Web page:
Melbourne Institute of Applied Economic and Social Research - Research Publications

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    Editors' introduction
    Jones, AM ; Norton, EC ; O'Donnell, O ; Scott, A (WILEY, 2017-09-01)
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    European and Australasian Econometrics and Health Economics Workshop papers Introduction
    Jones, A ; O'Donnell, O ; Scott, A ; Shields, M (WILEY-BLACKWELL, 2016-09-01)
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    Hours worked by general practitioners and waiting times for primary care
    Swami, M ; Gravelle, H ; Scott, A ; Williams, J (WILEY, 2018-10-01)
    The decline in the working hours of general practitioners (GPs) is a key factor influencing access to health care in many countries. We investigate the effect of changes in hours worked by GPs on waiting times in primary care using the Medicine in Australia: Balancing Employment and Life longitudinal survey of Australian doctors. We estimate GP fixed effects models for waiting time and use family circumstances to instrument for GP's hours worked. We find that a 10% reduction in hours worked increases average patient waiting time by 12%. Our findings highlight the importance of GPs' labor supply at the intensive margin in determining the length of time patients must wait to see their doctor.
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    Accuracy of patient recall for self-reported doctor visits: Is shorter recall better?
    Dalziel, K ; Li, J ; Scott, A ; Clarke, P (WILEY, 2018-11-01)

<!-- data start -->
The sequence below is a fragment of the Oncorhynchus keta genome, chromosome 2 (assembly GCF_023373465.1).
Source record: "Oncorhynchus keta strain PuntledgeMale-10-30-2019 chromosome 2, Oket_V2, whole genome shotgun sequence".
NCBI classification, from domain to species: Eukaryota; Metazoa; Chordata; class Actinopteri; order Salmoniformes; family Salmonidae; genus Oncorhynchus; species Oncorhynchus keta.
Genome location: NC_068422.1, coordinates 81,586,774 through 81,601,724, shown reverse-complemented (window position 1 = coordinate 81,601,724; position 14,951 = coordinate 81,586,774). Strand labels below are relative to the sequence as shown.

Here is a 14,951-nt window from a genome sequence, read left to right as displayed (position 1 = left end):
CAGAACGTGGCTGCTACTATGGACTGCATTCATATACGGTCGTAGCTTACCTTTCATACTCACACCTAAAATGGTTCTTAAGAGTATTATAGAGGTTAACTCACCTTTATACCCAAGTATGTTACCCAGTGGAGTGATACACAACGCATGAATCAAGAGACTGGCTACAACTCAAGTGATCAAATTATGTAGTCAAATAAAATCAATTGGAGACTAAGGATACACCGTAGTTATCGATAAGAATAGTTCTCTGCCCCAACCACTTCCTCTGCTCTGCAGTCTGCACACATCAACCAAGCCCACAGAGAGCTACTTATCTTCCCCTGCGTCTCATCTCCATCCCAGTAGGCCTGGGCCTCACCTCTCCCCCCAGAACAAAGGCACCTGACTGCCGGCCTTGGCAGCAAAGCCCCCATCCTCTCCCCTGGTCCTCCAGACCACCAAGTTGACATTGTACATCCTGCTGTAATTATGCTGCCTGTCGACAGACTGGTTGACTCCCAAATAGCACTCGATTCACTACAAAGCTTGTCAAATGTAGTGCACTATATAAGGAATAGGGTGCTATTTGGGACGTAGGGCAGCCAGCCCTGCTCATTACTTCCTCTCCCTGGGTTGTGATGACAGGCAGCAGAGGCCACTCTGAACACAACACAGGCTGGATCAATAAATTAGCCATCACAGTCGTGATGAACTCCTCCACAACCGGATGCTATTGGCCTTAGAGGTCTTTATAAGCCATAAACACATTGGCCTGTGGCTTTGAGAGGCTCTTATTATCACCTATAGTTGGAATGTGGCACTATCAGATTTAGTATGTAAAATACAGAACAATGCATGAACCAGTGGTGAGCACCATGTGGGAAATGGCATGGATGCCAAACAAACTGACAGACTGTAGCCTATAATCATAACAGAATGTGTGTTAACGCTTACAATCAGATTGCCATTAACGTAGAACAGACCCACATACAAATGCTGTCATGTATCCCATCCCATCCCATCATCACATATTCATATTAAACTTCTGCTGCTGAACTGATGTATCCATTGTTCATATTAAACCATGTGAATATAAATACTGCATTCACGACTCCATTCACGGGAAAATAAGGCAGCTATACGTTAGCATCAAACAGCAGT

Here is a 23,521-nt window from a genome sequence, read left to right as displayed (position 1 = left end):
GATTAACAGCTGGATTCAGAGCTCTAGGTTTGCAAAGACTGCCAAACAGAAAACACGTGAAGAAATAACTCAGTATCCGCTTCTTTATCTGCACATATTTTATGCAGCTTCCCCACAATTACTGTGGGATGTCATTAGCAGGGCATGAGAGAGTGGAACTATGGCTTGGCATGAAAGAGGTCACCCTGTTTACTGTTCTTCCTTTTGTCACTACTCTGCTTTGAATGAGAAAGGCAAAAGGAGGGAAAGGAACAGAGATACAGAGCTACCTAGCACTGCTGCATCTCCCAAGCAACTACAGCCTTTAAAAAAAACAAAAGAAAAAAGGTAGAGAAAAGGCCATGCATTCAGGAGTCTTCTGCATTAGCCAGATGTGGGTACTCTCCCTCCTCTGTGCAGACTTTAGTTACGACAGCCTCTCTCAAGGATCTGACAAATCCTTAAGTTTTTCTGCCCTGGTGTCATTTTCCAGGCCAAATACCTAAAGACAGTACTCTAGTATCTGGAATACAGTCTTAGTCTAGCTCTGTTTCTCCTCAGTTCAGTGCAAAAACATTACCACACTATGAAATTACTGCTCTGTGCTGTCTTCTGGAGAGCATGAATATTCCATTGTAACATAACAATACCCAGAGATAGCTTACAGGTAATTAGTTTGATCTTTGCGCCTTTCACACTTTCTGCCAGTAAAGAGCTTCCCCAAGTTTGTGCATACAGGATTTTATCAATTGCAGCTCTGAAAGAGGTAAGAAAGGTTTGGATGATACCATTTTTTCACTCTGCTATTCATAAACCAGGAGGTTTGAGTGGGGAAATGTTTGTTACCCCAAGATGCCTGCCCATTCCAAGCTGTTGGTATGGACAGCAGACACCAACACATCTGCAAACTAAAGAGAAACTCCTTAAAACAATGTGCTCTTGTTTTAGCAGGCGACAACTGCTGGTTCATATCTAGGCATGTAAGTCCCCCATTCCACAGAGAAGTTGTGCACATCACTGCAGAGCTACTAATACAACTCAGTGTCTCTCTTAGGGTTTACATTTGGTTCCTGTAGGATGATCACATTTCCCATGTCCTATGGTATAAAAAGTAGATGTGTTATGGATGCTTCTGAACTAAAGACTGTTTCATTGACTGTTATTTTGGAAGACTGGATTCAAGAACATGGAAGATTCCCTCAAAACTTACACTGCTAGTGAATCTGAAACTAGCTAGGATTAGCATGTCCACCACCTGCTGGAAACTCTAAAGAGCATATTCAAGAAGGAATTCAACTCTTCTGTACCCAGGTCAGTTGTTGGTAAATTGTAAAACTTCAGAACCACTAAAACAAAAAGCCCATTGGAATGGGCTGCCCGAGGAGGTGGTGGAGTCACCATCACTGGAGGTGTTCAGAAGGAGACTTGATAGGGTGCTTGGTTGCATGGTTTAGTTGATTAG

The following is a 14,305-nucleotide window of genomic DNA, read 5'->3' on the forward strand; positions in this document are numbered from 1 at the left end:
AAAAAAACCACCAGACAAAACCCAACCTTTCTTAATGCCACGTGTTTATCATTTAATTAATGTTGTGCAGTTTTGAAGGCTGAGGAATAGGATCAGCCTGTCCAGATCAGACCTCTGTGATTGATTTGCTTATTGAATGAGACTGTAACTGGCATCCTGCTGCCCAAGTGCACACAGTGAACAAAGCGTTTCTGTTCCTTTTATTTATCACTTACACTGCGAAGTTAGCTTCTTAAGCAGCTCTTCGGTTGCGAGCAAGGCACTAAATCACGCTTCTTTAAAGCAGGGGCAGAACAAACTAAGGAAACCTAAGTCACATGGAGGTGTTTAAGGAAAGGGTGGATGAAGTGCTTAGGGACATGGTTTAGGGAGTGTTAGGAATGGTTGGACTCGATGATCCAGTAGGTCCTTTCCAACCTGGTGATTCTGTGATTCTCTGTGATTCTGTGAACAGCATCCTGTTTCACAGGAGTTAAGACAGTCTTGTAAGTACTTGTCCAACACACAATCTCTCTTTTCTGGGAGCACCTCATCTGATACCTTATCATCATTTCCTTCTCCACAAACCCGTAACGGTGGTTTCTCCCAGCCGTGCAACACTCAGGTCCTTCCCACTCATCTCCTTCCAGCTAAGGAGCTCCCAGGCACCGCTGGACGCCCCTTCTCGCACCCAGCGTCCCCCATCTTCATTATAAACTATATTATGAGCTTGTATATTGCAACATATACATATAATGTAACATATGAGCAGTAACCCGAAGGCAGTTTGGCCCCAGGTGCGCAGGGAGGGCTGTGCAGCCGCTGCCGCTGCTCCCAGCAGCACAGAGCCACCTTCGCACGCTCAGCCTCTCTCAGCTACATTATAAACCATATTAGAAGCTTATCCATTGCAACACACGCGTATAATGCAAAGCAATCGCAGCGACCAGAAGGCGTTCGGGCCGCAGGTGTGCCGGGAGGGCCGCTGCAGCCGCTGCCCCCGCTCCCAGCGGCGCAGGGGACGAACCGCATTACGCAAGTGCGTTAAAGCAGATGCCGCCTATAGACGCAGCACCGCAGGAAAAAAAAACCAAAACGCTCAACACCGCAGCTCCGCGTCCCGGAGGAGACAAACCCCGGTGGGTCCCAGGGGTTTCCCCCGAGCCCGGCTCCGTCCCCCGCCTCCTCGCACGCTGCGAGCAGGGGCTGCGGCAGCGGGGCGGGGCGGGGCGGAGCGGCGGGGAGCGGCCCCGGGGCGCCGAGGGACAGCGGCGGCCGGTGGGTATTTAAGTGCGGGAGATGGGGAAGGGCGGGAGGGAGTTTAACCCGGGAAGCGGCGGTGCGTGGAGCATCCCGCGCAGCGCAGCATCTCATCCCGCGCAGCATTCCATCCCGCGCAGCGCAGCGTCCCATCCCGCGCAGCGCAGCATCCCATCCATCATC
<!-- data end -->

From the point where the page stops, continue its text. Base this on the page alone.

In health economics, the use of patient recall of health care utilisation information is common, including in national health surveys. However, the types and magnitude of measurement error that relate to different recall periods are not well understood. This study assessed the accuracy of recalled doctor visits over 2-week, 3-month, and 12-month periods by comparing self-report with routine administrative Australian Medicare data. Approximately 5,000 patients enrolled in an Australian study were pseudo-randomised using birth dates to report visits to a doctor over three separate recall periods. When comparing patient recall with visits recorded in administrative information from Medicare Australia, both bias and variance were minimised for the 12-month recall period. This may reflect telescoping that occurs with shorter recall periods (participants pulling in important events that fall outside the period). Using shorter recall periods scaled to represent longer periods is likely to bias results. There were associations between recall error and patient characteristics. The impact of recall error is demonstrated with a cost-effectiveness analysis using costs of doctor visits and a regression example predicting number of doctor visits. The findings have important implications for surveying health service utilisation for use in economic evaluation, econometric analyses, and routine national health surveys.